| 03.17.2018

Race, religion and sports


Two former MLB All-Stars to visit Moscow

Jackie Robinson broke the color barrier in Major League Baseball as the first African-American to play an MLB game April 15, 1947.

Two former MLB All-Stars will be in Moscow, exactly 68 years later to the day, to speak about their experiences with race and religion in sports in the years after Robinson broke the color barrier.

“I think it would be great for the university and the community to hear the perspectives from actual players at the time and see what we can take from all the great lessons of what they had to endure at the time,” said Michael Park, a faculty member from the University of Idaho School of Journalism and Mass Media.

Park will mediate a discussion panel 7 p.m. Wednesday in the 1912 Center on Third Street. He will be joined by former MLB stars Vernon Law and James “Mudcat” Grant, along with Dan Durbin, a sports communication scholar from the Annenberg Institute of Sports, Media and Society at the University of Southern California.

Park said the discussion is part of a project led by Durbin in which he is recording and archiving the oral histories of many of the players in the 25 years following Robinson’s integration.

“He’s really kind of spearheaded this historical project in documenting and chronicling African-American baseball players’ contributions and what they had to endure on and off the field,” Park said.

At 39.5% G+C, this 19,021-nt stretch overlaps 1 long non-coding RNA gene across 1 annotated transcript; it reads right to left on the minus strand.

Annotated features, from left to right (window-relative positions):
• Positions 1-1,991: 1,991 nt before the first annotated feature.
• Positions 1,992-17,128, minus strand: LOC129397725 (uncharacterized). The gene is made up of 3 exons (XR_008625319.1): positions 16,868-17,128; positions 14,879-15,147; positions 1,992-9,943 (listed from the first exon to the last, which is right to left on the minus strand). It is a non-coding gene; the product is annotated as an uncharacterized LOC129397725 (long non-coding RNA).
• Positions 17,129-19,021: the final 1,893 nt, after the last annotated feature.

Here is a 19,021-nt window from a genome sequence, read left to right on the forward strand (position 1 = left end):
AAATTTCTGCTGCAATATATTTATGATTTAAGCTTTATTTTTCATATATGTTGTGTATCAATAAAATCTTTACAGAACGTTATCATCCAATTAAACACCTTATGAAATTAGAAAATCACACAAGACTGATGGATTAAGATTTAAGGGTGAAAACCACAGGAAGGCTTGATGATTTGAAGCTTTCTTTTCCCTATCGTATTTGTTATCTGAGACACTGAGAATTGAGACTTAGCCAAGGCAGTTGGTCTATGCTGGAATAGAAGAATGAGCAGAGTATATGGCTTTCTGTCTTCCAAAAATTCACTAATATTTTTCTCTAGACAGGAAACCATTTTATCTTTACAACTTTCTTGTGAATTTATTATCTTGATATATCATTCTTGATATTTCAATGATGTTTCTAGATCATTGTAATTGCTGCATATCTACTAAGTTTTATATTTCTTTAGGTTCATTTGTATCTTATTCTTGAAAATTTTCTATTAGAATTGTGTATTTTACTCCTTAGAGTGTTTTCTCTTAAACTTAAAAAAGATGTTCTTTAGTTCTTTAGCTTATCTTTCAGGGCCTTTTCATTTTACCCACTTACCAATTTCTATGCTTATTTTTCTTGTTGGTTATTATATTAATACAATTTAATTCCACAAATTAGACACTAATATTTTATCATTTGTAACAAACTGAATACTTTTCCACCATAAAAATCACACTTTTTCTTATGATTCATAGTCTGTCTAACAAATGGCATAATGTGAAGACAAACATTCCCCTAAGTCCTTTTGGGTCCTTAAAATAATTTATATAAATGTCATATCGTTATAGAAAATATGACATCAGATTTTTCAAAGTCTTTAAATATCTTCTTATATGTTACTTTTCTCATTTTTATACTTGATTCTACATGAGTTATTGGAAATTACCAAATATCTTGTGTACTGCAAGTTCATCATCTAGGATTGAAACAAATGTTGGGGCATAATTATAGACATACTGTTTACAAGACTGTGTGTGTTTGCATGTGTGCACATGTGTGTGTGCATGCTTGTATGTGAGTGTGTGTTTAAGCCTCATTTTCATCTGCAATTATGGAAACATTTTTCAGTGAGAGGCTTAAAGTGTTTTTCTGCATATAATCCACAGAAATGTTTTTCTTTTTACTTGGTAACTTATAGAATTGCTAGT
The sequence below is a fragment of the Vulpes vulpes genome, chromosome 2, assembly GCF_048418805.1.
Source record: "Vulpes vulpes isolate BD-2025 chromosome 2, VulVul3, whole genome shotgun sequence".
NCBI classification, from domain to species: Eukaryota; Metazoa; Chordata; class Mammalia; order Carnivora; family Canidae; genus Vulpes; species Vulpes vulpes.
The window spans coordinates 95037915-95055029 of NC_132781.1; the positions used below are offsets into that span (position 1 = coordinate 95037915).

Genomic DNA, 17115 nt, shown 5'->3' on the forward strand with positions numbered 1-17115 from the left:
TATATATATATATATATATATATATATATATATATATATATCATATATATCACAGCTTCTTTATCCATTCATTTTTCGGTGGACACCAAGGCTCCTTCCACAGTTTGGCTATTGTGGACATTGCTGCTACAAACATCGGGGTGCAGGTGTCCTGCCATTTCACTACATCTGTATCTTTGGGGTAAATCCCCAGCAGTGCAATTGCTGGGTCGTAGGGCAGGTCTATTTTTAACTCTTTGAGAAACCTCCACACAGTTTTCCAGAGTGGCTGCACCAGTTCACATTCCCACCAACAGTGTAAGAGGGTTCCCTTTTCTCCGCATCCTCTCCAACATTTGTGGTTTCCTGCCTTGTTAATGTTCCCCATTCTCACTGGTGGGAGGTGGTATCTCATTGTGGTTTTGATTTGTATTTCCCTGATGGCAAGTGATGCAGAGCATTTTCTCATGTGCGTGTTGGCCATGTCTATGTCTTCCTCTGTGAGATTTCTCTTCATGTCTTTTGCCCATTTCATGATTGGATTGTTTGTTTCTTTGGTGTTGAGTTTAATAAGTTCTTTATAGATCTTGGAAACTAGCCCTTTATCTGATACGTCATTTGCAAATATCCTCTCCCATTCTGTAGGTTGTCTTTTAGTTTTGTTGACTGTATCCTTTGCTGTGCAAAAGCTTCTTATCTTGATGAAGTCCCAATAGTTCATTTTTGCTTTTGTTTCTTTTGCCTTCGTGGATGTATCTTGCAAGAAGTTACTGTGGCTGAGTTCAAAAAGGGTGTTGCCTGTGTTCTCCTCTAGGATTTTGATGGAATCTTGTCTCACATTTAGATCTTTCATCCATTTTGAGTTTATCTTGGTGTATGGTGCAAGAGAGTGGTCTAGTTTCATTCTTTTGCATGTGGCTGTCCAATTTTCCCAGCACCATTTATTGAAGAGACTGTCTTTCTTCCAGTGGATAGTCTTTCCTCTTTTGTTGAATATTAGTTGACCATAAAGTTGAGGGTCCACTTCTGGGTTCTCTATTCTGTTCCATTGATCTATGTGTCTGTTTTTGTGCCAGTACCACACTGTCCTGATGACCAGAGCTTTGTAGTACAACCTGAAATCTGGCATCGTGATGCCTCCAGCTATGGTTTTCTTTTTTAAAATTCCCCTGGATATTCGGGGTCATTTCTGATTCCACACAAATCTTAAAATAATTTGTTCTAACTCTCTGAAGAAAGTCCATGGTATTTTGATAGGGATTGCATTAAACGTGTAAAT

Law, originally from Meridian, Idaho, played 16 seasons with the Pittsburgh Pirates in the 50s and 60s, and was a Cy Young award winner and World Series champion in 1960. Law is a member of The Church of Jesus Christ of Latterday Saints. Park said Law was open about his religion as a Mormon and endured much of the same type of discrimination African-Americans did at the time.

One of President John F. Kennedy’s favorite players, Grant is recognized as the first African-American pitcher to win 20 gamesin one season. He played for many different teams between 1958 and 1971, including the Cleveland Indians, Minnesota Twins, Oakland Athletics, Los Angeles Dodgers and the Pittsburgh Pirates. He was with the Twins when they won the World Series in 1965.

Park said after his playing days,Grant wanted to tell the stories of early African-American MLB players, so he became an author and a historian. Grant’s book, “The Black Aces: Baseball’s Only African-American Twenty Game Winners,” was published in 2006.

Park said the book chronicles a lot of the early African-American major league pitchers and their contributions, but also what they endured on and off the field, just as Jackie Robinson did.

Park is teaching a class at UI this semester on sports and media, as much of his interest and area of research lies in sports in media, as well as identity, race and masculinity in sports.

“I think it’s just a wonderful area to examine from a scholarly standpoint and see how these issues play out,” he said. “And often times, I think it’s great to see sports as an agent of change, but also in some ways reflecting the status quo and reflecting the dominant values in our society.”

Park earned his doctorate at USC and said he worked closely with Durbin. He said it is becoming increasingly important to get the stories from these players as they are getting older, and their stories need to be told and heard.

Even though Jackie Robinson was the first to integrate, Park said it is important to remember integration doesn’t happen overnight.

“It’s a slow gradual change to continue being vigilant with instances of discrimination both on and off the field,” Park said. “It’s not like other players that came in after (Robinson) didn’t face, or had to endure, racial epithets or religious rhetoric.”

Mary Malone can be reached at arg-news@uidaho.edu

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